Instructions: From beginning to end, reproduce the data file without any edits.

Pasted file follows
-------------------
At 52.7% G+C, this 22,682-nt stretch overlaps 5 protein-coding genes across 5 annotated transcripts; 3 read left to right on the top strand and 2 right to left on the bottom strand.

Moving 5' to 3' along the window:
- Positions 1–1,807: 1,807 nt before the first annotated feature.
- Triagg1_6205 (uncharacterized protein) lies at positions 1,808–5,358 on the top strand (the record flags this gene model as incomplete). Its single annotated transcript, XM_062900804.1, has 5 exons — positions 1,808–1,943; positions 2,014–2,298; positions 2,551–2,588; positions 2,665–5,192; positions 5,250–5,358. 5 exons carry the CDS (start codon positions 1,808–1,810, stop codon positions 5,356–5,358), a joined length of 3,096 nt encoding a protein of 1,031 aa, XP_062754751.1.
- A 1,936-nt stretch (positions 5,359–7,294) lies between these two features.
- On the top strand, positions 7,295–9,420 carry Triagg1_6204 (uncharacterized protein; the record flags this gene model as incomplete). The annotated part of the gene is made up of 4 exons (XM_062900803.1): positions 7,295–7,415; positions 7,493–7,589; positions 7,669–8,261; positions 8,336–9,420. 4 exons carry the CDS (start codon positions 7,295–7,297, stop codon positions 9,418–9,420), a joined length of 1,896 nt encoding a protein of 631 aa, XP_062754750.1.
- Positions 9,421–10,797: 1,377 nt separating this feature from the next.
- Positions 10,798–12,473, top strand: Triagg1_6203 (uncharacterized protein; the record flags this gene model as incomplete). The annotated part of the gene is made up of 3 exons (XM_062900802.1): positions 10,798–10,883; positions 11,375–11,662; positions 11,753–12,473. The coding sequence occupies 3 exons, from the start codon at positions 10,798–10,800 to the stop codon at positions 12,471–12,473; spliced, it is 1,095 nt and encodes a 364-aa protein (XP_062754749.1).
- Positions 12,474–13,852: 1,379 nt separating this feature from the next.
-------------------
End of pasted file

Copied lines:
At 52.7% G+C, this 22,682-nt stretch overlaps 5 protein-coding genes across 5 annotated transcripts; 3 read left to right on the top strand and 2 right to left on the bottom strand.

Moving 5' to 3' along the window:
- Positions 1–1,807: 1,807 nt before the first annotated feature.
- Triagg1_6205 (uncharacterized protein) lies at positions 1,808–5,358 on the top strand (the record flags this gene model as incomplete). Its single annotated transcript, XM_062900804.1, has 5 exons — positions 1,808–1,943; positions 2,014–2,298; positions 2,551–2,588; positions 2,665–5,192; positions 5,250–5,358. 5 exons carry the CDS (start codon positions 1,808–1,810, stop codon positions 5,356–5,358), a joined length of 3,096 nt encoding a protein of 1,031 aa, XP_062754751.1.
- A 1,936-nt stretch (positions 5,359–7,294) lies between these two features.
- On the top strand, positions 7,295–9,420 carry Triagg1_6204 (uncharacterized protein; the record flags this gene model as incomplete). The annotated part of the gene is made up of 4 exons (XM_062900803.1): positions 7,295–7,415; positions 7,493–7,589; positions 7,669–8,261; positions 8,336–9,420. 4 exons carry the CDS (start codon positions 7,295–7,297, stop codon positions 9,418–9,420), a joined length of 1,896 nt encoding a protein of 631 aa, XP_062754750.1.
- Positions 9,421–10,797: 1,377 nt separating this feature from the next.
- Positions 10,798–12,473, top strand: Triagg1_6203 (uncharacterized protein; the record flags this gene model as incomplete). The annotated part of the gene is made up of 3 exons (XM_062900802.1): positions 10,798–10,883; positions 11,375–11,662; positions 11,753–12,473. The coding sequence occupies 3 exons, from the start codon at positions 10,798–10,800 to the stop codon at positions 12,471–12,473; spliced, it is 1,095 nt and encodes a 364-aa protein (XP_062754749.1).
- Positions 12,474–13,852: 1,379 nt separating this feature from the next.